LIMA —The judging for this year’s Allen County Fair Livestock Contest was a bit different than in past years. The roles were somewhat reversed with 4-H members acting as judges.
“It’s their chance to judge the projects,” said Kelly Coble, 4-H educator.” They’re looking at different species and then they’re placing them on how they think if they were a judge.”
What is unusual about this is animals are picked at random to be in the event.
This is something new they’re trying this year “because it is a very social distancing friendly contest,” Coble said. “You don’t get to talk to your friends to compare notes. It’s really your opinion. We have a judge who is setting the classes up for us and then those kids come in and they look at four different animals in each, we have four different species with four different animals and then they are placing them 1-2-3-4.”
But it’s also a learning experience for the 4-H members.
“We also give them questions that they have to ask us. So we may ask them, which one has the heaviest muscle and things like that,” Coble said.
Aisleen Boday, 15, has been involved in 4-H for nearly nine years. She’s actually participated in a similar judging exercise prior to Saturday night’s livestock judging contest.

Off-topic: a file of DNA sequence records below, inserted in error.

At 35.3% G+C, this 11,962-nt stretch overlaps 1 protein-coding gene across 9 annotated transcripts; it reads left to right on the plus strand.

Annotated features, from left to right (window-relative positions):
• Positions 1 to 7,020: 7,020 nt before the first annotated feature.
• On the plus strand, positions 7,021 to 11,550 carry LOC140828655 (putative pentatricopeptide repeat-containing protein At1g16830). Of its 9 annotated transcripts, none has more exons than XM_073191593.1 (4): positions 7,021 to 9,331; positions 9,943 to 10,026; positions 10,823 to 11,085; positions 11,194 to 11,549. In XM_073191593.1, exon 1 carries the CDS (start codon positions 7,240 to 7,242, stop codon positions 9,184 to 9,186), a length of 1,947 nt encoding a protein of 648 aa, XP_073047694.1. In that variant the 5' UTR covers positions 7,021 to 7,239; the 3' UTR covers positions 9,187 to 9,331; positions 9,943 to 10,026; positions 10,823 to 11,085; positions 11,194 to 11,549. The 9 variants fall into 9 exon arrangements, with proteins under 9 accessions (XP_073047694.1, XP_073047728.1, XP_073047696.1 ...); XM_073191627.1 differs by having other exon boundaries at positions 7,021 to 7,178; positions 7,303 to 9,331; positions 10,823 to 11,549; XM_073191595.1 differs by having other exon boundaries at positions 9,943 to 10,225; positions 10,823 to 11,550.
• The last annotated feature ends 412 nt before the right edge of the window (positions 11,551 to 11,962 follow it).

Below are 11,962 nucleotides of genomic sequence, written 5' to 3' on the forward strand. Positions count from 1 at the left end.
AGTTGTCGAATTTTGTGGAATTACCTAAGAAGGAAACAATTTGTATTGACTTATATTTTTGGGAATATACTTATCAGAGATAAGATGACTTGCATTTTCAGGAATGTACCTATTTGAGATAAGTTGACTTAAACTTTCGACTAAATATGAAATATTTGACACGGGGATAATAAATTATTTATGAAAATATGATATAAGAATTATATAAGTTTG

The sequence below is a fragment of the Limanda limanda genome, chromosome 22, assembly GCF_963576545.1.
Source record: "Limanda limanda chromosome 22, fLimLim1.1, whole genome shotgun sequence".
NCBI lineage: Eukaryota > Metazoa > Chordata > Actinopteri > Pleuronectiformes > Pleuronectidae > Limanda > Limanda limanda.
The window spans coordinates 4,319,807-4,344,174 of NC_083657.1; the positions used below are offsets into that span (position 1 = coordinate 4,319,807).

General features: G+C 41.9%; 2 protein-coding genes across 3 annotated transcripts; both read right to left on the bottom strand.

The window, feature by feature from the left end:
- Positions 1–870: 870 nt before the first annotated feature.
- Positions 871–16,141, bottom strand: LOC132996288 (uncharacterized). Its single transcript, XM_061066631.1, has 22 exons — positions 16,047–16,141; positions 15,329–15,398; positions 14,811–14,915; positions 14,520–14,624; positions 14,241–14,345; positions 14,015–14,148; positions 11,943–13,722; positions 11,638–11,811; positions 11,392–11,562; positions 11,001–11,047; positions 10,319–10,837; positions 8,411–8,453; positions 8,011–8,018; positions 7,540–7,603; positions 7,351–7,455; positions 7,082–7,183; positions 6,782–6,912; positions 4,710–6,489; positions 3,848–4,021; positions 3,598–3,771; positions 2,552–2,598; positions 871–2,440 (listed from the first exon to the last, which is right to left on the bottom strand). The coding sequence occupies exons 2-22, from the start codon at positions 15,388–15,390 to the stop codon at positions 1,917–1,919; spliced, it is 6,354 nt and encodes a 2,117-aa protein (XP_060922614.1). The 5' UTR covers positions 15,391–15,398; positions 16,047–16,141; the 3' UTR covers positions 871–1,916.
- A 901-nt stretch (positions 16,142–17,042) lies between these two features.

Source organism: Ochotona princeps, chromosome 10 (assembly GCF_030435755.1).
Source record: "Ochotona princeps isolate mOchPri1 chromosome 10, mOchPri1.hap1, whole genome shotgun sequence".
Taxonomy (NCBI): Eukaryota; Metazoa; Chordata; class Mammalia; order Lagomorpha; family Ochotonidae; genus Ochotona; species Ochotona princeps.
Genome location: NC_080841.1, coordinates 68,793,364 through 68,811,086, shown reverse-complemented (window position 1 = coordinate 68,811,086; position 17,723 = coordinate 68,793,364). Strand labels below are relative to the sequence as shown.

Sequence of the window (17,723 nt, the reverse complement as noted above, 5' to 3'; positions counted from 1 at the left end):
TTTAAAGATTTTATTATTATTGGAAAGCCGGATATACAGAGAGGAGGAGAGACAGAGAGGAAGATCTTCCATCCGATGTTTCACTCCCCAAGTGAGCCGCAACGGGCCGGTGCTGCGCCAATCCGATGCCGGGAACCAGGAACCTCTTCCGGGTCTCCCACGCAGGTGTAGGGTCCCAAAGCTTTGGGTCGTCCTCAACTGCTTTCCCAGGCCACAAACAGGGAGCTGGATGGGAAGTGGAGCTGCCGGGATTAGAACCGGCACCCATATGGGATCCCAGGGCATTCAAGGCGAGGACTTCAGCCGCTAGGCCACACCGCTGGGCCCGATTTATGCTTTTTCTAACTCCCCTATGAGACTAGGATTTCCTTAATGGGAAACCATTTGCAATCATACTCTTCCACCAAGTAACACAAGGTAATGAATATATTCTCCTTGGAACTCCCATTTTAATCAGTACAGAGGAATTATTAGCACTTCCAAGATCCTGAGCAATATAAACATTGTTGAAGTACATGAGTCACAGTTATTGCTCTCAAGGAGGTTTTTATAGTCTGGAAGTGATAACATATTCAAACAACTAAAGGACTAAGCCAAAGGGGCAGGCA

“It helps you better understand the meat quality of the animals and better understand what certain animals are used for,” Boday said.
Tyler Arheit was one of the 4-H’ers who judged the livestock.
He’s been involved in 4-H for eight years. Earlier, he showed his two golden retrievers.
He had some trepidation about how the livestock judging might go.
“This is the first time ever doing it. I’ve never shown big livestock. I’ve done goats and I’ve done rabbits and dogs. I haven’t done sheep or cows,” Arheit said. “They bring the cows, the sheep and the pigs in.”
It’s an exercise that is educational to Arheit.
“It teaches you how to judge animals to see what you’re looking for in an animal and it teaches you somewhat how to place it and how to be a judge,” Arheit said.
This year’s fair was a junior fair only, which was closed to the public due to the COVID-19 pandemic.
“It’s different, but we can make the best we got with right now and the safest way we can,” Arheit said.
After the fair is over the projects will be butchered and will be judged again.
“Our carcass show is still on. It is closed to the public. So it still on for September 2 at Keystone Meats,” Coble said.
There are plans to record it and right now organizers are unsure if they will stream it live from the event or record it and replay it later.
Reach Sam Shriver at 567-242-0409.